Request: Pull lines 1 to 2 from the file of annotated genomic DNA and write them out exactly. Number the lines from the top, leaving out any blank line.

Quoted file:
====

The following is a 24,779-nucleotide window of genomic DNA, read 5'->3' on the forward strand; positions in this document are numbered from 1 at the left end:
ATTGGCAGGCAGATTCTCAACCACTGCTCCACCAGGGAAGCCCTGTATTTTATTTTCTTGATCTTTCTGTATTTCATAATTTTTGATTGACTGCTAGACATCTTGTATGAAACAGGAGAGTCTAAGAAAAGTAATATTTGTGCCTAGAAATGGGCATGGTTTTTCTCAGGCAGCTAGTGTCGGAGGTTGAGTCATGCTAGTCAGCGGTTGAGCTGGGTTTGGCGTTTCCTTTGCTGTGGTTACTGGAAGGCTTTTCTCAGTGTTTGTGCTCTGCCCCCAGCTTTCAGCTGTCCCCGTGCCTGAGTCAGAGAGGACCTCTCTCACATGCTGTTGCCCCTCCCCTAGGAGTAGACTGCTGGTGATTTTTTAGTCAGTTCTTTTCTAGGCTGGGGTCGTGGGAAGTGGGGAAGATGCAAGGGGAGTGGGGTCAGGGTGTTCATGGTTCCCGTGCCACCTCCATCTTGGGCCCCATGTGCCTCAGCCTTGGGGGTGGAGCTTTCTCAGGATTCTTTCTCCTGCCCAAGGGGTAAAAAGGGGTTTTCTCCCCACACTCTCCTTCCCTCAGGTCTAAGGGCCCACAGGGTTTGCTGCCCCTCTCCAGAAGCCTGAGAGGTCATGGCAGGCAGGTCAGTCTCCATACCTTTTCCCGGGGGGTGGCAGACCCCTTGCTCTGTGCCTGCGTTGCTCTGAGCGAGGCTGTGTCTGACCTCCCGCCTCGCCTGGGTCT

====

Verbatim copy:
The following is a 24,779-nucleotide window of genomic DNA, read 5'->3' on the forward strand; positions in this document are numbered from 1 at the left end:
ATTGGCAGGCAGATTCTCAACCACTGCTCCACCAGGGAAGCCCTGTATTTTATTTTCTTGATCTTTCTGTATTTCATAATTTTTGATTGACTGCTAGACATCTTGTATGAAACAGGAGAGTCTAAGAAAAGTAATATTTGTGCCTAGAAATGGGCATGGTTTTTCTCAGGCAGCTAGTGTCGGAGGTTGAGTCATGCTAGTCAGCGGTTGAGCTGGGTTTGGCGTTTCCTTTGCTGTGGTTACTGGAAGGCTTTTCTCAGTGTTTGTGCTCTGCCCCCAGCTTTCAGCTGTCCCCGTGCCTGAGTCAGAGAGGACCTCTCTCACATGCTGTTGCCCCTCCCCTAGGAGTAGACTGCTGGTGATTTTTTAGTCAGTTCTTTTCTAGGCTGGGGTCGTGGGAAGTGGGGAAGATGCAAGGGGAGTGGGGTCAGGGTGTTCATGGTTCCCGTGCCACCTCCATCTTGGGCCCCATGTGCCTCAGCCTTGGGGGTGGAGCTTTCTCAGGATTCTTTCTCCTGCCCAAGGGGTAAAAAGGGGTTTTCTCCCCACACTCTCCTTCCCTCAGGTCTAAGGGCCCACAGGGTTTGCTGCCCCTCTCCAGAAGCCTGAGAGGTCATGGCAGGCAGGTCAGTCTCCATACCTTTTCCCGGGGGGTGGCAGACCCCTTGCTCTGTGCCTGCGTTGCTCTGAGCGAGGCTGTGTCTGACCTCCCGCCTCGCCTGGGTCT